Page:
Please use this identifier to cite or link to this item: http://repositorio.ufla.br/jspui/handle/1/28141
metadata.artigo.dc.title: Clostridial diseases diagnosed in herbivores in southern Brazil
metadata.artigo.dc.creator: Raymundo, Djeison Lutier
Bandarra, Paulo Mota
Boabaid, Fabiana Marques
Sonne, Luciana
Gomes, Danilo Carloto
Driemeier, David
metadata.artigo.dc.subject: Tetanus
Botulism
Enterotoxemia
Blackleg
Tétano
Botulismo
Enterotoxemia
Carbúnculo sintomático
metadata.artigo.dc.publisher: Universidade Federal do Rio Grande do Sul, Faculdade de Veterinária
metadata.artigo.dc.date.issued: 2014
metadata.artigo.dc.identifier.citation: RAYMUNDO, D. L. et al. Clostridial diseases diagnosed in herbivores in southern Brazil. Acta Scientiae Veterinariae, Porto Alegre, v. 42, 2014.
metadata.artigo.dc.description.abstract: Background: The genus Clostridium includes a group of Gram-positive, anaerobic bacteria which producing endospores and produce toxins when encounter conditions favorable to their development. These toxins can be produced and absorbed in the intestinal lumen, as occurs in cases of enterotoxemia (Clostridium perfringens), or are produced in areas of tissue necrosis after bacterial infections, as seen in tetanus (C. tetani), blackleg (C. chauvoei) and bacillary hemoglobinuria (C. haemolyticum), or in infections by C. chauvoei, C. novyi and C. septicum frequently associated with cases of malignant edema. The aim of this research was relates the epidemiological and clinicopathological aspects of the clostridiosis observed in the region of infl uence of the Setor de Patologia Veterinária of Universidade Federal do Rio Grande do Sul. Materials, Methods & Results: The necropsy records were reviewed from January 1996 to December 2011 to identify the cases of clostridiosis that were diagnosed. In the period, 4.689 necropsies were performed by the (SPV-UFRGS). A total of 135 cases (2.88%) were associated with clostridiosis. The most prevalent clostridiosis included tetanus (48.15%) in horses, cattle, sheep and goats; botulism (17.04%) in cattle and enterotoxemia (22.96%) in goats. Additional diseases were blackleg (5.93%) in cattle, necrotic myositis/malignant edema in horses and sheep and bacillary hemoglobinuria in cattle, both with 4 cases each (2.96%). Discussion: Tetanus, enterotoxemia, and botulism were the most prevalent clostrodiosis diagnosed at SPV-UFRGS and together accounted for approximately 90% of cases in the period 1996-2011. As for blackleg, bacillary hemoglobinuria, and necrotic myositis/malignant edema, together they represented slightly less than 10% of the clostridioses in the period. The most signifi cant clostridiosis in the period studied was tetanus, affecting cattle, sheep, and horses. There was a large number of cases distributed over many years; probably this occurrence was associated with these species’ (sheep and horse) greater sensitivity to the toxin. In cattle the cases of tetanus in cattle were observed in various outbreaks distributed only in two years, the death of the animals was associated with the contamination of anthelmintic bottles with C. tetani spores. Botulism is an important clostridiosis for bovines. In all the outbreaks of botulism, the cases were concentrated in the hottest periods of the year: summer, late spring, and early fall, as stated in previous reports of botulism. Cases of enterotoxemia were important and observed only in goats. Outbreaks of enterotoxemia were attributed to excessive consumption of concentrated feed, and the disease affected vaccinated and unvaccinated goats alike. Blackleg was apparently less signifi cant in the area of infl uence of the SPV-UFRGS, to the contrary of what was previously repots, when it was considered the most important clostridiosis in cattle in Rio Grande do Sul. It is possible that the prompt recognition of this disease by veterinarians in the fi eld reduced the frequency of requests for diagnostic services. The two less frequent clostridiosis were bacillary hemoglobinuria and necrotic myositis/malignant edema, which occurred in cattle; horses, and sheep, respectively. All the clostridiosis showed a signifi cant presence in the livestock necropsies, but only three (tetanus in horses, sheep and cattle; botulism in cattle, and enterotoxemia in goats) affected an elevated number of animals.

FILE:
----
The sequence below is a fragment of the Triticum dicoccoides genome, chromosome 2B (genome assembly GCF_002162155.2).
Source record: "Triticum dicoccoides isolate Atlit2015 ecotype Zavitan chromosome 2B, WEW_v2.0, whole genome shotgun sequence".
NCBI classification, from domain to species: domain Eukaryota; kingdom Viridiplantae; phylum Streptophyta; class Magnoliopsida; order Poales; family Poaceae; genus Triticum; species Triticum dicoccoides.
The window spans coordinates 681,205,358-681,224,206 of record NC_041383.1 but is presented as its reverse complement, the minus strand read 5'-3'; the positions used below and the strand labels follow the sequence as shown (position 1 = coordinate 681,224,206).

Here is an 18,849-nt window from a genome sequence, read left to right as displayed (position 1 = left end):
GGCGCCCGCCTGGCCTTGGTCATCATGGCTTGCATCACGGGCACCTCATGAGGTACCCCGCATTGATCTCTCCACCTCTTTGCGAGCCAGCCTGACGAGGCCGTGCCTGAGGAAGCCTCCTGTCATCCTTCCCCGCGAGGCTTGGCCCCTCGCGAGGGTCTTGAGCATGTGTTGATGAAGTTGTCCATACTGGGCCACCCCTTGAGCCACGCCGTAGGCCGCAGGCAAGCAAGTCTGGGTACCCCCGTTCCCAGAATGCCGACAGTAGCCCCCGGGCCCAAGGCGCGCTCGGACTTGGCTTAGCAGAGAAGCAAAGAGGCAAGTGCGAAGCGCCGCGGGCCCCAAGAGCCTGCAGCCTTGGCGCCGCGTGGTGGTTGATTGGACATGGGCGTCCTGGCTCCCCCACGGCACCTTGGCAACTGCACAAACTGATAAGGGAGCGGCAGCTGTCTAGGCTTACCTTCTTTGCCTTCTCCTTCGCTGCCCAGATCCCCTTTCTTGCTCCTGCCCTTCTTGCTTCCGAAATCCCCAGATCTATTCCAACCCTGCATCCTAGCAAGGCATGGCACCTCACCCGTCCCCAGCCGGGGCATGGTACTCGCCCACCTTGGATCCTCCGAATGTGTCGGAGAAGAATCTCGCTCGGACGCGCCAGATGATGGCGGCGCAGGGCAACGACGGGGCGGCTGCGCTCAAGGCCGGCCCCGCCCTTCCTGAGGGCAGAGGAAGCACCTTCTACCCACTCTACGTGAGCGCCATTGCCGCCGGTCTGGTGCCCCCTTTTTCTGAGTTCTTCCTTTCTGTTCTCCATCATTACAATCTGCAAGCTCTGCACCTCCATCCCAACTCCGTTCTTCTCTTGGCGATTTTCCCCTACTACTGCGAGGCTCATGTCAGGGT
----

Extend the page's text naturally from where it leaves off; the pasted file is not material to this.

metadata.artigo.dc.identifier.uri: http://www.ufrgs.br/actavet/42/PUB%201204.pdf
http://repositorio.ufla.br/jspui/handle/1/28141
metadata.artigo.dc.language: en_US
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